Malaysia’s ringgit declined for a third week after U.S. data beat estimates, stoking speculation the Federal Reserve will start trimming its stimulus earlier than predicted. Bonds retreated.
The world’s biggest economy expanded 2.8 percent in the third quarter, faster than the 2 percent forecast by economists, an official report showed yesterday. Malaysian exports climbed 5.6 percent in September, slower than a revised 13 percent increase in the preceding month, according to a Trade Ministry statement today. That was more than the 5 percent estimate in a Bloomberg survey.
“Most Asian currencies, including the ringgit, are weakening in reaction to the positive U.S. data,” said Yeah Kim Leng, chief economist at RAM Holdings Bhd. in Kuala Lumpur. “The better-than-expected numbers had a neutral impact on the Malaysian currency.”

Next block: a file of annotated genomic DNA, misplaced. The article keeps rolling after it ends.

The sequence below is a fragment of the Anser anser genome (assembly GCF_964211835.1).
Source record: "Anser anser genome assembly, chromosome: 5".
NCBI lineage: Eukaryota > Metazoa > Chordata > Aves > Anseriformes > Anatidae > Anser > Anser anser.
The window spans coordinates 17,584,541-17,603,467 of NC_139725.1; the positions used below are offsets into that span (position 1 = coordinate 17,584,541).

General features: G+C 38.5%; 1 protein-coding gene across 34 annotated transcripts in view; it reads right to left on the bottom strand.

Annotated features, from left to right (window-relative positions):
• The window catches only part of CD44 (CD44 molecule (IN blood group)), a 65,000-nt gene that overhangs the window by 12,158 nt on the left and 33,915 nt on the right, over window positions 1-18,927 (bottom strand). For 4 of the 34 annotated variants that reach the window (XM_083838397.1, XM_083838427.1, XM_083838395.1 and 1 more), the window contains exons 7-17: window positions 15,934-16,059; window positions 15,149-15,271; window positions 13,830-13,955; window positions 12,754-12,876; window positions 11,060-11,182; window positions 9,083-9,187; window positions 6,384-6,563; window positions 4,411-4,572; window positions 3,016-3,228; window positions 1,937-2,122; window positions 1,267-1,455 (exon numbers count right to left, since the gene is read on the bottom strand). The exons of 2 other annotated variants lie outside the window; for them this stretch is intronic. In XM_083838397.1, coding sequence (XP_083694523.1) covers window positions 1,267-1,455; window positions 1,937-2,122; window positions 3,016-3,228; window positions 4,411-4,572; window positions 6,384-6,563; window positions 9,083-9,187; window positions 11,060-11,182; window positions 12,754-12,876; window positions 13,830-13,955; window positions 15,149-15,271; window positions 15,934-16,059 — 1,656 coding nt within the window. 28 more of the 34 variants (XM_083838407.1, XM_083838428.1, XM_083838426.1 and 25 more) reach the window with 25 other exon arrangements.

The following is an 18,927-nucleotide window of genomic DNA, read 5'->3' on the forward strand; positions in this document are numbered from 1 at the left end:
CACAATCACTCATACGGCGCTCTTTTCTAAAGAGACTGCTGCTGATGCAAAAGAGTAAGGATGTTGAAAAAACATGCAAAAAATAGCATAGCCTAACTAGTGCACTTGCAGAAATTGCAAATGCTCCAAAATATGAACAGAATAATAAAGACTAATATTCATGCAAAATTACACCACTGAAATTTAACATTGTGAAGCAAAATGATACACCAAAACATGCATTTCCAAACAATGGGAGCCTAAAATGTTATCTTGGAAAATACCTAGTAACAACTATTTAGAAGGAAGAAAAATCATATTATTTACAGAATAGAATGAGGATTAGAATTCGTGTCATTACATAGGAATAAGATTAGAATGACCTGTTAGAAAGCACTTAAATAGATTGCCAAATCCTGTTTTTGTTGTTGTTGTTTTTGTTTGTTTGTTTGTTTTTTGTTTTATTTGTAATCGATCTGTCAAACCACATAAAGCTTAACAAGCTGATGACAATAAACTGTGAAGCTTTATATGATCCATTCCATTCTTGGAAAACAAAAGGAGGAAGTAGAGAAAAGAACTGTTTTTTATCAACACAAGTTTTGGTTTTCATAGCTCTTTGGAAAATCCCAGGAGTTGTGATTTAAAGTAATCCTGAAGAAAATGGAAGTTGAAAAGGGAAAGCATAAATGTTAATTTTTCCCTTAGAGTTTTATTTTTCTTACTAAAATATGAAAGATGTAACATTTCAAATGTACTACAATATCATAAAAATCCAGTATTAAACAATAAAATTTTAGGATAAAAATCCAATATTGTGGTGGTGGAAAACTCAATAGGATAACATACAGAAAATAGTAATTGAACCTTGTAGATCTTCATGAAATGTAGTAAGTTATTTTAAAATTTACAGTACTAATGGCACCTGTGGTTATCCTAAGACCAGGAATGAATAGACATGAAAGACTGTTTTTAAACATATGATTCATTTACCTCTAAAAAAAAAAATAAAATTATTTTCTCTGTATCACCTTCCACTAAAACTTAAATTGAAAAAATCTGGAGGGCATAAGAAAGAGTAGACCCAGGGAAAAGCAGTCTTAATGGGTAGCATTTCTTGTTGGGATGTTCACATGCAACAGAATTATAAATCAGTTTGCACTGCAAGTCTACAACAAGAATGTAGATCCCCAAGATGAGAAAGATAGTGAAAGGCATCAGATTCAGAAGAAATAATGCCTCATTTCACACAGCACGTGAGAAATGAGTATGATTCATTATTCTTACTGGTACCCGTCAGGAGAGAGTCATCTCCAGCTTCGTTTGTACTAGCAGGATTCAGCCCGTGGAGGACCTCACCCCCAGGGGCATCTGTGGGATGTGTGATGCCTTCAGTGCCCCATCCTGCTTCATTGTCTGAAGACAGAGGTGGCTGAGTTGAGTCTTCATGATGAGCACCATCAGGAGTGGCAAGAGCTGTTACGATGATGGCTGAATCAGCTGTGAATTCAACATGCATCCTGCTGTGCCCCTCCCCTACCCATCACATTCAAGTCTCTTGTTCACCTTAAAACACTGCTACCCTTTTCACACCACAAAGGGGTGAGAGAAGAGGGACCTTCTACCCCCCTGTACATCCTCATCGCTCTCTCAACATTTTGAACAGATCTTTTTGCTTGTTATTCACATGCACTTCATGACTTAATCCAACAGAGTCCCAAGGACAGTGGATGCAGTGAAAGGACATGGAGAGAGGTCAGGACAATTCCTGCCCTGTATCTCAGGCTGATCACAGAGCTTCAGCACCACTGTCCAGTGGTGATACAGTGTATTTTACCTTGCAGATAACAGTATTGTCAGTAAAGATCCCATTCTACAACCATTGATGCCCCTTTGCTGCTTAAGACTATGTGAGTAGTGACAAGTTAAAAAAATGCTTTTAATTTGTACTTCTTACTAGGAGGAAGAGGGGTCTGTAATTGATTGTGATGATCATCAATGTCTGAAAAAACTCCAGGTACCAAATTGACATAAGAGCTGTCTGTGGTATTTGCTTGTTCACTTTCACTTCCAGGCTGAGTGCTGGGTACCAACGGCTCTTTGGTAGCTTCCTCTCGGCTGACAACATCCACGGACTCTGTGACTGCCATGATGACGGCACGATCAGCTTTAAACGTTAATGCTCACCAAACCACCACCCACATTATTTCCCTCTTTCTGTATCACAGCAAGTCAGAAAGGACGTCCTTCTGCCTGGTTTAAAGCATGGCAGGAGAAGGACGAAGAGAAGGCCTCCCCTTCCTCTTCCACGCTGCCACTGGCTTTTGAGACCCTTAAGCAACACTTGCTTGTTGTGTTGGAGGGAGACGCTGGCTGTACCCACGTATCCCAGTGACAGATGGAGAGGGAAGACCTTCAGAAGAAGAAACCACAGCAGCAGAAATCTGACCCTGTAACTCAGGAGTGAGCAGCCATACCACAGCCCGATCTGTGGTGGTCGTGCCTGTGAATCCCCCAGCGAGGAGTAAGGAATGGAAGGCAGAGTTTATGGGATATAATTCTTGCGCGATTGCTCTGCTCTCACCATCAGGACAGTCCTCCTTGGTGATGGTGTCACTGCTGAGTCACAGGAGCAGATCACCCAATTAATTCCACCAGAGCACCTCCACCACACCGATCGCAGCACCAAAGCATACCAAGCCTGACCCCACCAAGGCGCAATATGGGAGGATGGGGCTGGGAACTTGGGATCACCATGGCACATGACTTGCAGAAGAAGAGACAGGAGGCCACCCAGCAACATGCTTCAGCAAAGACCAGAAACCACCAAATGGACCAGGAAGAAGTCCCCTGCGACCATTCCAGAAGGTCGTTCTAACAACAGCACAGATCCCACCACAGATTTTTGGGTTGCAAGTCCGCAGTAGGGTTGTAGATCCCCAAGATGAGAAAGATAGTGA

The ringgit fell 0.3 percent this week to 3.1794 per dollar in Kuala Lumpur, according to data compiled by Bloomberg. The currency gained 0.1 percent today and has surged 2.5 percent this quarter, the best performance among 24 emerging-market currencies tracked by Bloomberg.
One-month implied volatility in the ringgit, a measure of expected moves in the exchange rate used to price options, rose 110 basis points, or 1.10 percentage points, to 9 percent during the five days.
The central bank held its benchmark interest rate at 3 percent yesterday. Bank Negara Malaysia’s policy statement suggested continued dovishness, with the intention to keep borrowing costs unchanged in the first half of 2014, Lee Heng Guie, regional head of economics at CIMB Investment Bank Bhd. in Kuala Lumpur, wrote in a research report today.
The yield on the government’s 3.48 percent bonds due March 2023 increased two basis points today and seven basis points from Nov. 1 to 3.72 percent, according to data compiled by Bloomberg.